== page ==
New Zealand’s national air conditioning policy has been dubbed the “air conditioner paradox”.

    The policy aims to limit the use of air conditioning for everyone, but not for those who are more sensitive to cold weather.

    New Zealand’s National Air Conditioning Policy (NACP) comes into effect in March 2020 and applies to all homes.

    It requires everyone in New Zealand to have air conditioning installed by 2020 and to be able to access it at least once a week.

    However, many people in New England are still using air conditioning and the policy is causing confusion among some New Zealanders.

    “A lot of people in the country are still running air conditioners in their homes, but it’s a little hard to explain why,” said the New Englander, who wishes to remain anonymous.

    “When we have to change rooms, they’re running air conditioning.”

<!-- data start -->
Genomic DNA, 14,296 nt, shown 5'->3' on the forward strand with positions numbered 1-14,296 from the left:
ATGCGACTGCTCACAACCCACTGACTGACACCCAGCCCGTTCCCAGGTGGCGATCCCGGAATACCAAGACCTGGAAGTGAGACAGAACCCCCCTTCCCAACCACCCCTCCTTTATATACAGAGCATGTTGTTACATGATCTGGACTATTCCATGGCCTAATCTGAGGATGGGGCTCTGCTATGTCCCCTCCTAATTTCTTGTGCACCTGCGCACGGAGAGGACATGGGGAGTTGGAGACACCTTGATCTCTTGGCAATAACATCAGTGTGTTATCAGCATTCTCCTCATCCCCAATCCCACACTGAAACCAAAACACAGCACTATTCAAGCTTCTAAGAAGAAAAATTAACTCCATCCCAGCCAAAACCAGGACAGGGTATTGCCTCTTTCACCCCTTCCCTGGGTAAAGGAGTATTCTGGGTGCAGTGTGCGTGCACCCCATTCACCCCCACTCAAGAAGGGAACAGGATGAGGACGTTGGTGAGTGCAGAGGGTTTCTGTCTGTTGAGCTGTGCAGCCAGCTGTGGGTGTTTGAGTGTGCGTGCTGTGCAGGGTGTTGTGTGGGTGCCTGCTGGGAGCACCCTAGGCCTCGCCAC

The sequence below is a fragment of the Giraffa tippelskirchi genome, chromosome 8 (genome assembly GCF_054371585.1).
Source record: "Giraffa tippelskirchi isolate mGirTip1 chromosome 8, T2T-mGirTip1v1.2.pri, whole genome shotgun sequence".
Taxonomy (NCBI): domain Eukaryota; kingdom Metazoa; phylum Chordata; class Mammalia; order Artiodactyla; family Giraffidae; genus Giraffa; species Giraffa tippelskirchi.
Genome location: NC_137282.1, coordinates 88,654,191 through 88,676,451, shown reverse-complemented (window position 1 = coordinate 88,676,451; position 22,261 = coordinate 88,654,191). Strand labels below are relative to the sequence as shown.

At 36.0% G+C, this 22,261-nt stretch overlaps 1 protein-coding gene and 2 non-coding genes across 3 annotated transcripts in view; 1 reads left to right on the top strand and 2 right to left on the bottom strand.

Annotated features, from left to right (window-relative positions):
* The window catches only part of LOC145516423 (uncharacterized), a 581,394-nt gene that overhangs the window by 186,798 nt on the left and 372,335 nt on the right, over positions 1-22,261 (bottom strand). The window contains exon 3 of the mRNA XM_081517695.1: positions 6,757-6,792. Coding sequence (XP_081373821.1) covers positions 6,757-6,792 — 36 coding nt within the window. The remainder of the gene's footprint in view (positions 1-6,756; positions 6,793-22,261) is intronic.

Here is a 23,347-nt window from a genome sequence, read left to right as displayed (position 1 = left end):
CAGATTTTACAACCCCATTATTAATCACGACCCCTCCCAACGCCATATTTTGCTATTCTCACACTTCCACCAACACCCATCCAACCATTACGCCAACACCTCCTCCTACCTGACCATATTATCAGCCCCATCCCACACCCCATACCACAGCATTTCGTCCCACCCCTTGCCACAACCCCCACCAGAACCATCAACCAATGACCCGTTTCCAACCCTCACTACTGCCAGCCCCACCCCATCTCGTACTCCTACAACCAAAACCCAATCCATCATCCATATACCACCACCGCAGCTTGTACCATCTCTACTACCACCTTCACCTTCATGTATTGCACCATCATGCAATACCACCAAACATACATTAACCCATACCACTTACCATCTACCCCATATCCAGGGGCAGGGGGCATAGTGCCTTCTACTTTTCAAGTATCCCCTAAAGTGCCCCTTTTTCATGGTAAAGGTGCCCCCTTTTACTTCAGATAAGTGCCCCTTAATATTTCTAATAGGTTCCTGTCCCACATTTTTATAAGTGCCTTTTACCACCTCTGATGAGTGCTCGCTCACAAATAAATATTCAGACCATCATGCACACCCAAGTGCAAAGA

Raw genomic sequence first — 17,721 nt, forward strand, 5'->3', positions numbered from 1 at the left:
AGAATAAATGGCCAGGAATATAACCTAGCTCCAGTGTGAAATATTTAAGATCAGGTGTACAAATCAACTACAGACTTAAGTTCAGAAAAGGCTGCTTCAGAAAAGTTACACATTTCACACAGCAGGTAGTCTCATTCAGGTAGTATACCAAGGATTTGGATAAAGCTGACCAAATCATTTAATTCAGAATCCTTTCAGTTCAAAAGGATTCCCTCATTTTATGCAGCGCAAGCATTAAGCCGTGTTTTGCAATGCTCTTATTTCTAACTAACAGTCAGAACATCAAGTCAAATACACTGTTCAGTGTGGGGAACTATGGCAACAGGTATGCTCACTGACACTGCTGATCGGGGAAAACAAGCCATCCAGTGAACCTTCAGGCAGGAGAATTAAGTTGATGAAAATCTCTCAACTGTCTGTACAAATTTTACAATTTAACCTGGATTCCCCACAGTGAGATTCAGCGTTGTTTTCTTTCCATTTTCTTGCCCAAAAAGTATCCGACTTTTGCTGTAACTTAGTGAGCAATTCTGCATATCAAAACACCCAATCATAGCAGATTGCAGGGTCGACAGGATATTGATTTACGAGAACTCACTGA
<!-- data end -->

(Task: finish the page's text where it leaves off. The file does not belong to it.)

Air conditioning is a common heating and cooling appliance, used in homes and offices, hotels and schools.

    “There’s a lot of misconceptions around the policy, and the people who are running it, they don’t really understand why,” he said.

    New Englander said his family was one of those people.

    “I live in New Hampshire, and our house has two air conditioning units,” he explained.

    “They’re the one that’s on the roof and we have an air conditioner in our room.”

    The policy says those who live in houses with air conditioning will have to have it installed by the end of 2020.

    “For everyone else, you can go and have it by the same date, so you’re not affected,” he added.

    “If you’re on a lower income level, it may not be as costly to have that air condition, but people on a higher income may not.”

    Some New Zealand homes are equipped with air conditioning but not enough.

    “The government is very good at letting people have air condition,” the New Englishman said.

    “But they’re not giving people the opportunity to go to the shops, or to use the internet.”

    Topics:government-and-politics,climate-change,air-conditioning,climate,environment,climate change-action,social-media,government-office,environmental-policy,health,social,new-zealand,nsw,nauru,australiaContact Andrew MacdonaldMore stories from New Zealand

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